The rules if you need a tradie

Your wifi is down and you can’t hit that work deadline from home without internet access. Your plumbing is bung and a leak is making confinement a wet chaos. But across the country, there are strict coronavirus rules. Can you get a tradie over to fix your damaged self-isolated world?

The answer, thankfully, is yes.

Tradespeople are still allowed to visit your property to perform essential work, despite strict social distancing protocols.

In Victoria, where state of emergency provisions ban social visitors, Department of Health and Human Services directions state: “You shouldn’t let anyone outside your immediate household group come into your home, unless you really need help – and it can only be done in person”.

‘Critical work’ is allowed, though householders are urged to minimise physical contact by not paying with cash and keeping their (1.5 metre) distance from the worker.

Such clarifications are so common that figures such as Victoria’s chief health officer, Brett Sutton, have become minor media celebrities, regularly delivering their verdict on issues raised by talkback radio or online forums.

In this instance, Dr Sutton told ABC radio that the rules for tradies – not included in the Department of Health guidelines – are more stringent.

They must check if anyone at the property they are attending has been diagnosed with COVID-19, has been in contact with a case or is in self-quarantine. They must also ask householders to keep away from where they are working and wash their hands regularly or use sanitiser.

Essential building workers are exempt from stage three restrictions under strict provisions. Construction industry protocols listed by the Housing Industry Association run to 35 points and over 700 words, including the necessity for “developing an action plan in consultation with the homeowner regarding site management” and “applying the one person per four square metre rule for building work being undertaken in enclosed or internal spaces”.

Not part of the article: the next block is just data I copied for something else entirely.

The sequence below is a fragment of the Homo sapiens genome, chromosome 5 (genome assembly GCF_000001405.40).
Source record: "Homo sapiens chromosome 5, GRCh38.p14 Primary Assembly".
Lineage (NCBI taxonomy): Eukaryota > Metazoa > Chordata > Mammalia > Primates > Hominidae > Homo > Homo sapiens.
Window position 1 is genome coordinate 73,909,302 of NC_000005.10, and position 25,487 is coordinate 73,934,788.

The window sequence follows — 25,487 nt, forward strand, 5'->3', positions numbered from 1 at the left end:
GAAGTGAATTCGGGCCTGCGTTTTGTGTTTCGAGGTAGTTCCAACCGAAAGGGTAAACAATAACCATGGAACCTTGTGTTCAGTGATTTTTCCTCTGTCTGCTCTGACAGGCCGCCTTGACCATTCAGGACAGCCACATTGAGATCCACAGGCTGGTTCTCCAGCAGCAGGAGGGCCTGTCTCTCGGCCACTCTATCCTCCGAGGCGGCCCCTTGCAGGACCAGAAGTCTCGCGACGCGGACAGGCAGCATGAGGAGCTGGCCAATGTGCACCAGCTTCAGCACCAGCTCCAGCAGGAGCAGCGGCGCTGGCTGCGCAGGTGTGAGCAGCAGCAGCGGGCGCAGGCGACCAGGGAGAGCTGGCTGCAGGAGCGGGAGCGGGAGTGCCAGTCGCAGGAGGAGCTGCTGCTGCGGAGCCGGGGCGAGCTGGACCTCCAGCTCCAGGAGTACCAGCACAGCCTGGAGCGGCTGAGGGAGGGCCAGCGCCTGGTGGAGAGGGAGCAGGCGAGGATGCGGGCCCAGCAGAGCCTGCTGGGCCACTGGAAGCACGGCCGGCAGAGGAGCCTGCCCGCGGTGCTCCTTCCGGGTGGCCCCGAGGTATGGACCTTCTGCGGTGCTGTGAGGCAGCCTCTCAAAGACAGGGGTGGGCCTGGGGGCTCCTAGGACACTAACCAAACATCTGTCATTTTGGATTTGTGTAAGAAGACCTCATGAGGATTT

The major construction industry is so desperate to keep working that previously sworn enemies, the Master Builders Association and union CFMEU Construction, joined forces to release a joint statement in which they vowed to “work co-operatively” to battle the impact of coronavirus.

Victorian Building Authority best practice guidelines point readers to a detailed a guide on how to clean and disinfect.

Point one of four is: “Wear gloves when cleaning and disinfecting. Gloves should be discarded after each clean. If it is necessary to use reusable gloves, gloves should only be used for COVID-19-related cleaning and disinfection and should not be used for other purposes. Wash reusable gloves with soap and water after use and leave to dry. Clean hands immediately after removing gloves.”

Disinfectant should be applied to surfaces using disposable paper towel or a disposable cloth. If non-disposable cloths are used, workers must ensure they are laundered and dried before reusing.


It’s a tough time to be working for those not stuck at home; be grateful if they come to your house!

If you suspect you or a family member has coronavirus, you should call (not visit) your GP or ring the national Coronavirus Health Information Hotline on 1800 020 080.

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Written by Will Brodie


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